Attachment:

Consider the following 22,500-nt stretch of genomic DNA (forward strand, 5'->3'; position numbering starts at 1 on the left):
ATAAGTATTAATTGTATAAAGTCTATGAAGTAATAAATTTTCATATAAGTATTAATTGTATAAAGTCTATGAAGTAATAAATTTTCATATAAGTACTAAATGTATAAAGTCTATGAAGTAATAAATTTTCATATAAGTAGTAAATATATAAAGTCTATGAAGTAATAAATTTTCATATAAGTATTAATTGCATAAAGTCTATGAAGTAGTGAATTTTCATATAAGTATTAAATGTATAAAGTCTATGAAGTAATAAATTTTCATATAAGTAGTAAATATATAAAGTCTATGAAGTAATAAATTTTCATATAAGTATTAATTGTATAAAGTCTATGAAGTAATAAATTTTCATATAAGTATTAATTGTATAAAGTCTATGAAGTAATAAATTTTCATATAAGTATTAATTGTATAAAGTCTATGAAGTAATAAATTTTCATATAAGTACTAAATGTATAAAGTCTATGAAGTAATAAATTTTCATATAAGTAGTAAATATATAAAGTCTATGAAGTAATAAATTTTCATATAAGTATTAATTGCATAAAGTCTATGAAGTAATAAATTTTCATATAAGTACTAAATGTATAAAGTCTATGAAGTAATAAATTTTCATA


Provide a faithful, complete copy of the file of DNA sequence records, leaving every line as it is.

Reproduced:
Consider the following 22,500-nt stretch of genomic DNA (forward strand, 5'->3'; position numbering starts at 1 on the left):
ATAAGTATTAATTGTATAAAGTCTATGAAGTAATAAATTTTCATATAAGTATTAATTGTATAAAGTCTATGAAGTAATAAATTTTCATATAAGTACTAAATGTATAAAGTCTATGAAGTAATAAATTTTCATATAAGTAGTAAATATATAAAGTCTATGAAGTAATAAATTTTCATATAAGTATTAATTGCATAAAGTCTATGAAGTAGTGAATTTTCATATAAGTATTAAATGTATAAAGTCTATGAAGTAATAAATTTTCATATAAGTAGTAAATATATAAAGTCTATGAAGTAATAAATTTTCATATAAGTATTAATTGTATAAAGTCTATGAAGTAATAAATTTTCATATAAGTATTAATTGTATAAAGTCTATGAAGTAATAAATTTTCATATAAGTATTAATTGTATAAAGTCTATGAAGTAATAAATTTTCATATAAGTACTAAATGTATAAAGTCTATGAAGTAATAAATTTTCATATAAGTAGTAAATATATAAAGTCTATGAAGTAATAAATTTTCATATAAGTATTAATTGCATAAAGTCTATGAAGTAATAAATTTTCATATAAGTACTAAATGTATAAAGTCTATGAAGTAATAAATTTTCATA